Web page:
Origin and implications of early diagenetic quartz in the Mississippian Bowland Shale formation, Craven Basin, UK

Joe Emmings, Patrick Dowey, Kevin Taylor, Sarah Davies, Christopher Vane, Vicky Moss-Hayes, Jeremy Rushton

Research output: Contribution to journalArticlepeer-review


Silica cementation exerts a key control on the compaction and geotechnical properties of mudstones, and by
extension, the style of hydrocarbon and/or mineral systems present in a given sedimentary basin. Integrated
microscopic and bulk geochemical observations demonstrate that siliceous mudstones in the Bowland Shale
Formation, a target for UK shale gas extraction, exhibit abundant dispersed, discrete, μm-scale quartz cements,
and exhibit silica enrichment (‘excess’) above a local detrital Si/Al threshold of 2.5. Dissolution of siliceous
radiolarian tests during early diagenesis is identified as the main source of silica (opal A) required for quartz
precipitation, either via opal CT or directly to quartz, and potentially generated as a product of anoxic marine
‘weathering’ (dissolution) of reactive silicates during early diagenesis. Excess silica correlates with free hydrocarbons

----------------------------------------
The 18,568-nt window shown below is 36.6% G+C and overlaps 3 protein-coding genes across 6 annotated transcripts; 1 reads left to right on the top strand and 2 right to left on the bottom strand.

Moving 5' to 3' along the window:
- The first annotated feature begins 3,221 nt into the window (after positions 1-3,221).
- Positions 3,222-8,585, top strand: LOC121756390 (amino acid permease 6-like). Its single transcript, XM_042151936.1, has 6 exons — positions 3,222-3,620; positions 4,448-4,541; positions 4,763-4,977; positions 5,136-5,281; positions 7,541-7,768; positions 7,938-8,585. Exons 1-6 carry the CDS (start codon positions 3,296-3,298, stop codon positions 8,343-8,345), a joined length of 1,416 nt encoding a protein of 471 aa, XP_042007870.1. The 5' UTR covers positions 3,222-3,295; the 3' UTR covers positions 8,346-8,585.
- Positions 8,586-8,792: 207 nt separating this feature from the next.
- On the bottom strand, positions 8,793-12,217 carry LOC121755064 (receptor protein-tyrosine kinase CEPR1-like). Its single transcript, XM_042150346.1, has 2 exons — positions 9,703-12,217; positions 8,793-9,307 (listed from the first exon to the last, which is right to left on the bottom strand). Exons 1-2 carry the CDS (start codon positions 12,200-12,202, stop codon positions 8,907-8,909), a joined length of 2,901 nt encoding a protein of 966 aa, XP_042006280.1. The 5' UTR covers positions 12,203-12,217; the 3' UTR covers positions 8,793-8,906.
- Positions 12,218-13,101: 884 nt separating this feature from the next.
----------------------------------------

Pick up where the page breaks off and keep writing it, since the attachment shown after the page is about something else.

(S1) normalised to total organic carbon (oil saturation index; OSI); we propose early diagenetic quartz
precipitation suppressed pore collapse (‘buttress effect’), retaining the pore space capacity to host oil. Quartz
precipitation was likely catalysed, for example via low porewater pH, elevated Al and/or Fe oxide content, and/
or abundant labile organic matter. Juxtaposition of siliceous mudstones and mudstones lacking quartz cement
indicates silica was immobile beyond the bed scale. Thus metre-scale siliceous packages likely represent more
prospective units within the Bowland Shale (in terms of unconventional hydrocarbons), on the basis of early
diagenetic biogenic-derived quartz cementation leading to improved hydrocarbon storage capacity coupled to
enhanced brittleness. These findings are relevant for shale oil and shale gas systems, specifically where oil
retained in pores subsequently cracks to generate gas. These findings also suggest the Bowland Shale is a subclass
of black shale, defined by the potential to host a relatively large volume of early diagenetic fluids,
derived from anoxic bottom waters, which were potentially S- and/or metal-bearing. This is potentially relevant
for understanding the genesis of adjacent and related Pb-Zn mineral deposits.
Original languageEnglish
Article number104567
JournalMarine and Petroleum Geology
Early online date4 Jul 2020
Publication statusPublished - 1 Oct 2020


  • mudstone
  • diagenesis
  • quartz
  • cement


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